MAURICE SCHWEITZER, PHD
Cecilia Yen Koo Professor, Professor of Operations and Information Management, Department of Operations, Information and Decisions (The Wharton School)
Maurice Schweitzer’s research focuses on emotions, ethical decision making, and the negotiation process. He has published in management, psychology, and economics journals such as the Academy of Management Journal, the Journal of Applied Psychology, Management Science, Organizational Behavior and Human Decision Processes, the Journal of Personality and Social Psychology, Psychological Science, and the American Economic Review.
Maurice teaches Negotiations and Advanced Negotiations in Wharton’s executive education, MBA, and undergraduate programs. He has won several teaching awards including Wharton’s Whitney Award for distinguished teaching and Wharton’s Hauck award for excellence in teaching. Maurice Schweitzer has won two best paper awards in the Conflict Management Division of the Academy of Management, and he has served as the program chair for both the International Association for Conflict Management and the Society for Judgment and Decision Making conferences. He served as an associate editor for Organizational Behavior and Human Decision Processes and Negotiation and Conflict Management Research. He is currently an associate editor at Management Science.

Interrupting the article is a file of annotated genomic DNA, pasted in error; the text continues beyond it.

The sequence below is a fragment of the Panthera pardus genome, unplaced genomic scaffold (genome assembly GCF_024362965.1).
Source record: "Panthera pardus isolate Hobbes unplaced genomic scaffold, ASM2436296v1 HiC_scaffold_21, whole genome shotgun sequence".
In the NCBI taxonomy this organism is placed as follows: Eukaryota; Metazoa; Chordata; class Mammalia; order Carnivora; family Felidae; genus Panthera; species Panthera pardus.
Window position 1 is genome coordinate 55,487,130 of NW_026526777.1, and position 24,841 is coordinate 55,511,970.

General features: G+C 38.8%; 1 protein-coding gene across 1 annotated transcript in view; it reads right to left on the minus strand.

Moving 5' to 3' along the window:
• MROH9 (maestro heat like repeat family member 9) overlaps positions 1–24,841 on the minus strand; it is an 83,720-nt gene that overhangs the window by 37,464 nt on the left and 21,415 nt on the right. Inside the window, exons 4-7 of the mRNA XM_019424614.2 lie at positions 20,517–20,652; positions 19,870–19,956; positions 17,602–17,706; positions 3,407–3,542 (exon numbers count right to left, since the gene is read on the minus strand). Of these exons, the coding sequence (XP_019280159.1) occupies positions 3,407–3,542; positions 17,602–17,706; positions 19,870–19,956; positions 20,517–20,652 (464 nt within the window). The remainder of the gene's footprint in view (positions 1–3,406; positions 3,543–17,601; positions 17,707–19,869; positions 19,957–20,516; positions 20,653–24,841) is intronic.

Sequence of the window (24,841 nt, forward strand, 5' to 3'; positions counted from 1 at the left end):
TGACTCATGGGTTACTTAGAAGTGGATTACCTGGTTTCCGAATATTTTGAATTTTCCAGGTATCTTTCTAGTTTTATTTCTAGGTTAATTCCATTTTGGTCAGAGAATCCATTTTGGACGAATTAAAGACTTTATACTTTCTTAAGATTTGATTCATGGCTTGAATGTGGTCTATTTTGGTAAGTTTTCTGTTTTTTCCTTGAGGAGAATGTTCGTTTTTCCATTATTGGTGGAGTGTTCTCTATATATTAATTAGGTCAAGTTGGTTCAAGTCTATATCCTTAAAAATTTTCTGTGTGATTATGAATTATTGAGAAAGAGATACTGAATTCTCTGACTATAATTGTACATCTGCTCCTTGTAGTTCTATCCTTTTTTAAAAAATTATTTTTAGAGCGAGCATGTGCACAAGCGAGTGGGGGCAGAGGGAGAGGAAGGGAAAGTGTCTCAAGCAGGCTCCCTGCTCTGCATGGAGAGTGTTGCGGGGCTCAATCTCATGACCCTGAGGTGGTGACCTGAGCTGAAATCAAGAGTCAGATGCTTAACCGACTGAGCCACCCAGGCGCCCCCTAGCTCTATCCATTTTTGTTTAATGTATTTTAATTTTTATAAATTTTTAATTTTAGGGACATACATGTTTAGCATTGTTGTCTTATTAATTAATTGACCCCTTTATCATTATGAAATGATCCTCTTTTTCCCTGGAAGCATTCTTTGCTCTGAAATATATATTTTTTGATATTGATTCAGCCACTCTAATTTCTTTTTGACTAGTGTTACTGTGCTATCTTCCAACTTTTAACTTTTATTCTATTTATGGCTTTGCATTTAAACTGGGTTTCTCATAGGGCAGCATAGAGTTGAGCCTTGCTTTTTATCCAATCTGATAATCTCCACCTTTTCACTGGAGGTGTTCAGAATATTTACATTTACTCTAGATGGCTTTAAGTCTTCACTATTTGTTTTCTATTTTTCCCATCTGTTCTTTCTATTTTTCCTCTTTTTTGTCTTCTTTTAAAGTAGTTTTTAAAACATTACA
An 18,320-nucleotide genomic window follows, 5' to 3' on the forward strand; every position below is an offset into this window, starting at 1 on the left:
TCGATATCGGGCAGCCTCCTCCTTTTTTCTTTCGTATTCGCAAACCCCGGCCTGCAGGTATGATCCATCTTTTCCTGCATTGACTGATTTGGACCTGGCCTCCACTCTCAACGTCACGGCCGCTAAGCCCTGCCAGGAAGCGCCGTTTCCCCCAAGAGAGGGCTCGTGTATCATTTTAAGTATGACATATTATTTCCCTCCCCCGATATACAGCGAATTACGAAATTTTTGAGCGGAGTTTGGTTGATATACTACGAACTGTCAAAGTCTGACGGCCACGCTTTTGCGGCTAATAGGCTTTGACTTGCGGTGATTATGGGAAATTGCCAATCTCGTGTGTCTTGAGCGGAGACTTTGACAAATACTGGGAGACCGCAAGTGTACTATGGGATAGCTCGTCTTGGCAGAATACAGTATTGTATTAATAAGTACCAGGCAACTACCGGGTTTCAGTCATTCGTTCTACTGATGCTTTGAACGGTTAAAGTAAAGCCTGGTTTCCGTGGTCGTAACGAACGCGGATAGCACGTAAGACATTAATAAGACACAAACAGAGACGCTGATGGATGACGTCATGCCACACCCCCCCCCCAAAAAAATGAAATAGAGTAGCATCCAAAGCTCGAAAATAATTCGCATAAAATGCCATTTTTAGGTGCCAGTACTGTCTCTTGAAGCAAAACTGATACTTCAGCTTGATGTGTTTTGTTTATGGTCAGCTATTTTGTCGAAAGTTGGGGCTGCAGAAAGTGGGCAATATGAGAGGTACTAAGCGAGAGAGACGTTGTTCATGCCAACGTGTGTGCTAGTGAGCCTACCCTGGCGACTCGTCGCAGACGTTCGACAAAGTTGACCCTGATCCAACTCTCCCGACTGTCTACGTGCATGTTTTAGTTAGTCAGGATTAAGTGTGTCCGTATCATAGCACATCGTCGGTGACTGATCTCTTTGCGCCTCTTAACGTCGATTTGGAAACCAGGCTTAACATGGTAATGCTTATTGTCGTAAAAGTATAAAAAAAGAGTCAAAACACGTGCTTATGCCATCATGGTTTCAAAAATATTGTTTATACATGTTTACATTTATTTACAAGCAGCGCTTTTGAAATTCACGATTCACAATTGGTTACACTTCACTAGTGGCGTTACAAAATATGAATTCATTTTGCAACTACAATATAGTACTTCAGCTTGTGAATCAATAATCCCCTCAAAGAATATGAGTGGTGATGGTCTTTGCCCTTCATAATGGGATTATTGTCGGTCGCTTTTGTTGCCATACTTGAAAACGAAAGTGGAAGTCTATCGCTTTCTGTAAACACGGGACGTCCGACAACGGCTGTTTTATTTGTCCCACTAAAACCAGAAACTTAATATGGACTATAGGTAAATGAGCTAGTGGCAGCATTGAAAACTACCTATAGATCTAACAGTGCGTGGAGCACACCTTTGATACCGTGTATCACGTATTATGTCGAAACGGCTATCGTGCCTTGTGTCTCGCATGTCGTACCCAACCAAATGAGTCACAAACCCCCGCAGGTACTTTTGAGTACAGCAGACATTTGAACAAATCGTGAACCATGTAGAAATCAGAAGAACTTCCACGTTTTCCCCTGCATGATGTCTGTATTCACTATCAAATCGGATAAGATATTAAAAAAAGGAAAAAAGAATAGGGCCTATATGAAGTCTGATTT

DEBORAH A. SMALL, PHD
Laura and John J. Pomerantz Professor of Marketing (The Wharton School); Professor, Department of Psychology (School of Arts & Sciences)
My research investigates how individuals make decisions and what their choices signal about their moral character. My primary substantive focus is on prosocial behavior, or actions involving self-sacrifice that improve the welfare of others. I have extensively studied “sympathy biases” or factors that distort giving decisions such that scarce resources are allocated toward victims and causes in a manner that fails to maximize social utility (e.g., concentrating resources on specific, identifiable victims). I also examine how people judge the sincerity of motives for prosocial behavior in themselves and others and how these motive inferences influence judgment and decision making.